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I am reading codes of mcachefs and could not understand some codes, like below:

printf("mcachefs " __MCACHEFS_VERSION__ " starting up...\n");

if (argc == 1 || argv[1][0] == '-')
        "\tError : first argument shall be the the mcachefs_mountpoint !\n");

I have two questions: 1: For printf("mcachefs " __MCACHEFS_VERSION__ " starting up...\n"), is it the correct way to use printf? I have never seen such way of using it.

  1. What is the meaning of argv[1][0]? I know argv[] represents the arguments from the command line. But, is not it a one dimension array?
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up vote 1 down vote accepted
  1. When the C compiler sees a lot of string literals next to each other, it concatenates them into one long string. So that use of printf() is OK, as long as the macro __MCACHEFS_VERSION__ expands to a string. That string had better not contain any percent characters... I'd write it as

    printf("mcachefs %s starting up...\n", __MCACHEFS_VERSION__);

  2. As others have pointed out, argv[1] is the second string in the string array argv, and strings are character arrays so argv[1][0] is the first character in the second string.

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I think the original method is better, since the compiler will complain if something weird is placed in the macro. With this method, you might print garbage/crash program if someone modify the macro. – nhahtdh Aug 1 '12 at 11:16
he should still use puts rather than printf – Tom Tanner Aug 1 '12 at 13:39
@nhahtdh you can print garbage or crash the program the original way if the modification works out. – user23743 Aug 1 '12 at 13:58
@GrahamLee: Can you give an example? – nhahtdh Aug 1 '12 at 15:27
@nhahtdh #define MCACHEFS_VERSION "%n%n%n%n%n%n%n%n" crashes for me. – user23743 Aug 1 '12 at 15:34

It means the first character of the second string of argv.

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This would determine if the first character of the first parameter is a dash.

So for

command -firstparam

(argc == 1 || argv[1][0] == '-') would evaluate to true.

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  1. __MCACHEFS_VERSION__ is a macro for a string literal, e.g. "1.0". When multiple string literals are placed adjacently they are concatenated: "Version:" __MCACHEFS_VERSION__ "..." would become "Version: 1.0..." in this case.

  2. argv[1][0] refers to the first element of second element. It is equivalent to:

    const char* firstArg = argv[1];

    char firstCharOfFirstArg = firstArg[0];

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argv[1][0] refers to the 1st character of the 2nd string.

The expression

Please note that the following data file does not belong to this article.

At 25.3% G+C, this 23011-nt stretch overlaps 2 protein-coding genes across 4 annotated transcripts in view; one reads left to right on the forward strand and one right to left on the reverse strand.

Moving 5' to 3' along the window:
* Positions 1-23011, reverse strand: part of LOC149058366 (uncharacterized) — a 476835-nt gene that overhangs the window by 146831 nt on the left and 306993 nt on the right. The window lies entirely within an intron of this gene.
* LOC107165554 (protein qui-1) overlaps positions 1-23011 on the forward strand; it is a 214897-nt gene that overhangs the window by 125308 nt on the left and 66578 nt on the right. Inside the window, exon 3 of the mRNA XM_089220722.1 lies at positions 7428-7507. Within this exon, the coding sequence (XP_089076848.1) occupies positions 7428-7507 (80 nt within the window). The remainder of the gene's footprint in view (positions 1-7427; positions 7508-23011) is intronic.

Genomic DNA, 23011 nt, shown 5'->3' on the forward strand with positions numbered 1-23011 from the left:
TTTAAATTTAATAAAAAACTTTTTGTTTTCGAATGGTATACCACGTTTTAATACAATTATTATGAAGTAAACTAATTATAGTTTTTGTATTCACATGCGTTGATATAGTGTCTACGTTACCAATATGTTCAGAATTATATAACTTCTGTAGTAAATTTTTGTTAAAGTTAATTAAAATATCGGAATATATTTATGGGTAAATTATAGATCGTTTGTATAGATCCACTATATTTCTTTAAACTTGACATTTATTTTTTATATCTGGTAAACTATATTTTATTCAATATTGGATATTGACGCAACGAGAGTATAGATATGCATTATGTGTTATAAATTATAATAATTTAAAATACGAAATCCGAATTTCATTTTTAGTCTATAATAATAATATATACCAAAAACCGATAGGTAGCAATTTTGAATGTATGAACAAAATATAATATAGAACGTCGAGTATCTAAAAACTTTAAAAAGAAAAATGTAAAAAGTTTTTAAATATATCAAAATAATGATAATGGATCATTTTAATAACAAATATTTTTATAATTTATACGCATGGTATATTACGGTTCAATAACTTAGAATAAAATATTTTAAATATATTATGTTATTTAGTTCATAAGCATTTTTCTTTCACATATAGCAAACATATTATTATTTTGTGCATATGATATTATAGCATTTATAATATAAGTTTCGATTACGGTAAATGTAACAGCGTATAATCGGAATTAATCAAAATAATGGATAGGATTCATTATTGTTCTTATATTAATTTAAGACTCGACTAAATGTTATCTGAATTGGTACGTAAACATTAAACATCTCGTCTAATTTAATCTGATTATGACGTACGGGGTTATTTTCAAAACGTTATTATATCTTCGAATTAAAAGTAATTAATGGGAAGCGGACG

if (argc == 1 || argv[1][0])

relies on the languages short circuit evaluation to safe-gaurd the array dereference.In other words if the the test argc == 1 fails then the subsequent expression argv[1][0] is not evalauted. If it was then the derefence may cause a segfault.

The expression in the printf relies on C languages support for the concatenation of string literals. The macro __MCACHEFS_VERSION__ will be #defined as as string literal somewhere. It allows you to split strings across new lines, or use them in macros as shown in your example. See here for more examples of string literal concatenation:

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For the first question, it is very likely that __MCACHEFS_VERSION__ is macro for a string literal. In C, string literals are concatenated if there is nothing between them.

For the second question, argv[1][0] refers to the first character of the first argument passed into the function (e.g. if you type a command myprogram -la then myprogram can be accessed from argv[0], and -la will be in argv[1]). argv[0] is the name of the executable, so the arguments to the executable will be from index 1.

The code therefore checks whether argc == 1, which means no argument passed in, or argv[1][0] == '-', which means the first argument is something like a flag, and return error. The logic here is: we check for the number of arguments first, and if the number of arguments is not 1 (short circuit effect of logical operator), then we check for the first argument.

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argv is a one-dimensional array. It's elements are character pointers. So argv[i] gives a pointer to a char in memory. The values in argv point to the first character of the program name (as a c null terminated "string") and any additional arguments passed to the program.

argv[0] -------> my_program
argv[1] -------> -some_arg

To get the character that is pointed to by an argv element you can use the dereference operator:


or, C also allows array syntax to dereference a pointer:
argv[1][0] /* dereference the pointer stored in argv[1] */

It may be clearer if the character pointer is used outside the argv array:

char *arg1 = argv[1]

printf("first char of the first arg is %c\n",*arg1);  /* dereference char pointer */
printf("another way to access first char of %c\n",arg1[0]); /* dereference char pointer */
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